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The way of the cross: Francis prays for a Church that will be a 'voice in the wilderness for humanity'

15 April 2017 | by Christopher Lamb |

Strong emphasis on victims of war, abuse, and the plight of women in annual meditations at Good Friday service

The Church has been damaged by bishops, priests and religious who have lost sight of their original vocation, Pope Francis said today during a Stations of the Cross service on Good Friday where the meditations included a strong emphasis on women. 

At its conclusion on Friday night, Francis delivered a final prayer where he expressed “shame for all the times that we bishops, priests, consecrated men and women scandalised and hurt your body, the Church”. 

The Pope went on: “We have forgotten our first love, our initial enthusiasm and our total availability; leaving rust on our hearts and our consecration,” while praying that “our betrayals” do not undermine “the immensity” of God’s love and mercy.  

Francis, who did not cite clerical sexual abuse or any specific scandal involving priests and religious, went on to lament the innocent blood that is paid daily by “women, children, immigrants and people persecuted for the colour of their skin…and for their faith in you”.

The annual Good Friday penitential gathering took place in a lit up Colosseum where a torchlight procession weaved its way around the former Roman gladiator ring which was a place of death for the early Christians. Each year the Pope leads the night-time service in the same place and Francis did so again, sitting bowed in prayer in front of a flaming cross which had been specially erected on a platform above him.    

Among those carrying the cross were a group of Egyptians, Hany Mourad Yassa Mosaad and Dina Atef Khalifa Sawers with her three daughter. It was a stark reminder of the terror attacks on two churches in Tanta and Alexandria less than a week ago, on Palm Sunday. Francis is due to visit Egypt later this month. 

The 14 stations of the cross are an ancient Christian devotion marking the final stages of Jesus’ life, starting at his condemnation to death and ending with him being placed in the tomb.

Different people from around the world carried the cross between each station with representatives from China, India, Colombia, Africa and the Holy Land among those taking part. The Egyptians carried the cross at the eighth station, the moment when Jesus meets the weeping women of Jerusalem.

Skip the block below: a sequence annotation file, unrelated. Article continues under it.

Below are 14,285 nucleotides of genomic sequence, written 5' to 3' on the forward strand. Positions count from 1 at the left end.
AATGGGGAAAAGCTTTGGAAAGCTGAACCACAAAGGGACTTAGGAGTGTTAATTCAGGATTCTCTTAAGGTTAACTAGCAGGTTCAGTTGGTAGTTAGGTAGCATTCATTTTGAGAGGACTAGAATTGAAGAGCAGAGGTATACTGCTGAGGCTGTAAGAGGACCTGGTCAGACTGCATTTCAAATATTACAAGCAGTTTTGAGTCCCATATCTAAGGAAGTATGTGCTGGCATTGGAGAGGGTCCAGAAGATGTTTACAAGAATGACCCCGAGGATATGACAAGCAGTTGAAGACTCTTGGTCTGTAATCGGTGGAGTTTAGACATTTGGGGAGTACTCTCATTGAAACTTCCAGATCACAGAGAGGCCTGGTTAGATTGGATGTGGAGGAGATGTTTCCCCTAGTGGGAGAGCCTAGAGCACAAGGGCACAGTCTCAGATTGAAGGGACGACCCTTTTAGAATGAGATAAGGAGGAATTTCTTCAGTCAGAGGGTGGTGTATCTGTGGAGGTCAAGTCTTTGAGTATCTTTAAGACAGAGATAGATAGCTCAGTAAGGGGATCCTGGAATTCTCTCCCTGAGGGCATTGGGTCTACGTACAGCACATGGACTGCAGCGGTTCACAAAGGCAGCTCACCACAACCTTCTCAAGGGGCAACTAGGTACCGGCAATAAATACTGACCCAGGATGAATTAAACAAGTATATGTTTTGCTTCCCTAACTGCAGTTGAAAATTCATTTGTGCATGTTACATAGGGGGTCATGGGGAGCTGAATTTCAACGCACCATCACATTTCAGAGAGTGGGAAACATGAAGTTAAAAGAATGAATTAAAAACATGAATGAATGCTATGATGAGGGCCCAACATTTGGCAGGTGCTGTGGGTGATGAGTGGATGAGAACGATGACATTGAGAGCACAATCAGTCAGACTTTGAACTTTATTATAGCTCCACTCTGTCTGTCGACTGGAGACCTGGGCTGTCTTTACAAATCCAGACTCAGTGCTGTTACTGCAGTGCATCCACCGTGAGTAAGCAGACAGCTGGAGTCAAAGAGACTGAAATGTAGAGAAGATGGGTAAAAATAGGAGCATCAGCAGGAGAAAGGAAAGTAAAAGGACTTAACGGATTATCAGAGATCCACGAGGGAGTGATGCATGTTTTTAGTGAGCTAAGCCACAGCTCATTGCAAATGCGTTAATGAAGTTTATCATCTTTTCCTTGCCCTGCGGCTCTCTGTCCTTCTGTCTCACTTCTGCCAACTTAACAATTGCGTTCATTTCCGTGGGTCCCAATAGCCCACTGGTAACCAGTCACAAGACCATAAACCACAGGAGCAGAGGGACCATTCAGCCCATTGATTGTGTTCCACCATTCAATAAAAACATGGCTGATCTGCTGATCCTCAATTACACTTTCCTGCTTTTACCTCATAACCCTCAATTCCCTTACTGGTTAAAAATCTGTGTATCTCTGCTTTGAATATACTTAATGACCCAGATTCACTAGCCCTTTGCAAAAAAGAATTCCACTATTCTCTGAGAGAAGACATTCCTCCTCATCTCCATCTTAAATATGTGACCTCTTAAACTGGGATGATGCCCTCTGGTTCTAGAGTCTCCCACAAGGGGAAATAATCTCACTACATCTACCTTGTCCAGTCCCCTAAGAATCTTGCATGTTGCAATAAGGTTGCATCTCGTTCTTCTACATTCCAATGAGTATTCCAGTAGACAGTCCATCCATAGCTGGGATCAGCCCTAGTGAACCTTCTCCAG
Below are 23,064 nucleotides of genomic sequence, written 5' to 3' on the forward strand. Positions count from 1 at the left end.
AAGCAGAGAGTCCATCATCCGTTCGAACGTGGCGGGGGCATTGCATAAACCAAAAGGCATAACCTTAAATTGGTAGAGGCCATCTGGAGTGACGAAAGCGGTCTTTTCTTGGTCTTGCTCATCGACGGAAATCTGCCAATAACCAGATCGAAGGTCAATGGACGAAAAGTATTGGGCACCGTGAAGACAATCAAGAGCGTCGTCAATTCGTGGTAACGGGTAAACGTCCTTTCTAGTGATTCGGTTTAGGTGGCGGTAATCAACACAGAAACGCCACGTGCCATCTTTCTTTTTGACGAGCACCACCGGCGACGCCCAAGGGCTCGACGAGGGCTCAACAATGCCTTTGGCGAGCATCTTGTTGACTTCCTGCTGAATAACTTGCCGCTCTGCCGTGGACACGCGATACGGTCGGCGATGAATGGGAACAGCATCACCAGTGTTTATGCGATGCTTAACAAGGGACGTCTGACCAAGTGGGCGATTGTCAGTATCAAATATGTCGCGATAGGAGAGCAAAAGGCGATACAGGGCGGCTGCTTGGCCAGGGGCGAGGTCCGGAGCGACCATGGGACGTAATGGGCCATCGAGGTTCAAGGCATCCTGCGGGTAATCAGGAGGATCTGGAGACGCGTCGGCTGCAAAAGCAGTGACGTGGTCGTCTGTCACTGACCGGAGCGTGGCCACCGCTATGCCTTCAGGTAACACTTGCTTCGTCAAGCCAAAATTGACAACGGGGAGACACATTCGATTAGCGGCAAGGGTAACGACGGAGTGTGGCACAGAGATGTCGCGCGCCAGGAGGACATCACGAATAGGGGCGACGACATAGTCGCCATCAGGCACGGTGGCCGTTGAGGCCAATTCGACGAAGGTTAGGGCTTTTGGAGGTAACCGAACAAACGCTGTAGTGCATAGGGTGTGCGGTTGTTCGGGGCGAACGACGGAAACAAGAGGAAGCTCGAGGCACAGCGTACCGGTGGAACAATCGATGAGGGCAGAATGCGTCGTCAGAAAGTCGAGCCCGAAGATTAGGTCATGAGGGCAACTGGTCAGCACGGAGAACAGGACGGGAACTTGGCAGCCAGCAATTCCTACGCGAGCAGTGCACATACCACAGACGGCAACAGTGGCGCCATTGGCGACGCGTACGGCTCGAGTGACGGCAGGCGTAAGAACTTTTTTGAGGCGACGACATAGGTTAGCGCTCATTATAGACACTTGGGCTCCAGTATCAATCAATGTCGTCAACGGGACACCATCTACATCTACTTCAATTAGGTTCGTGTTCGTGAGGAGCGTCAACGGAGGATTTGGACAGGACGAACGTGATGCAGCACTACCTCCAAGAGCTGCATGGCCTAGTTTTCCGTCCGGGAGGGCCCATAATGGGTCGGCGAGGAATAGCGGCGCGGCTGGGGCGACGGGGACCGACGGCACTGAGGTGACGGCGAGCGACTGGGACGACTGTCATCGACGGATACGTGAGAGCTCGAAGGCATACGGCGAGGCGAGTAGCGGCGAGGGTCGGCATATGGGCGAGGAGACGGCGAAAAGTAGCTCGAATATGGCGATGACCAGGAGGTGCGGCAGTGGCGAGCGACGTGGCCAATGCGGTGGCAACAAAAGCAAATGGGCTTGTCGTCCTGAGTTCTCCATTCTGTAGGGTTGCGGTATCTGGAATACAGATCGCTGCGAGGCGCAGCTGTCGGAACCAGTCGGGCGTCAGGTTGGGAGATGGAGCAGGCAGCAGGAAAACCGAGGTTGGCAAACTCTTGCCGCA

Elsewhere in his reflection, Francis recalled those caught up in war zones or migrants fleeing them - “our brothers cut off by violence, indifference and war” - and then asked for a breaking of the “chains” which hold “us prisoners in our selfishness and in our blindness”.

But the Pope also expressed hope that the cross can “turn our hardened hearts into a heart of flesh able to dream” allowing for a “Church that will try to be the voice crying in the wilderness for humanity”.

Too often, Francis prayed, “we have sold you and betrayed [you]” been silent in the face of injustice and with a “shrill voice” defended our own interests rather than [yours] while ending up with our feet “paralysed” when trying to walk the path of goodness. 

 

At each of the 14 stations a passage of scripture, prayers and a meditation is read out. Every year the Vatican commissions a special set of reflections and this year, for the first time, they were written by a lay woman: Anne Marie Pelletier, a French biblical scholar and married mother of three. 

Her meditations use scripture poetically helping to apply Jesus’ suffering to the problems afflicting contemporary humanity. At the seventh station, when Christ meets the women of Jerusalem distressed by his plight, Pelletier writes of how the “weeping of women is never lacking in this world” and where tears “fall silently on women's cheeks”. Citing those who cry over their children caught up in war, the sick and the dying she references Catherine of Siena and Etty Hillesum, a Dutch writer who resisted Nazism and was later murdered at Auschwitz.  

In front of the evil about to engulf the world during that period Hillesum told God “I will try to help”: this, Pelletier says, shows an “audacity so feminine and so divine”!

Earlier in the meditations Pelletier wrote about the “banality of evil” and the “countless men, women, and even children being raped, humiliated, tortured, murdered” but stresses that “Jesus is part of this procession of terrible suffering that man inflicts on man. He knows the abandonment of the humiliated and the most destitute”.

Her meditations were also infused with hope. Pelletier reflects that the joy of knowing God can cross “the ravines of fear and infidelity” and that on Easter Sunday the women will find an empty tomb because “he has broken the gates of death".


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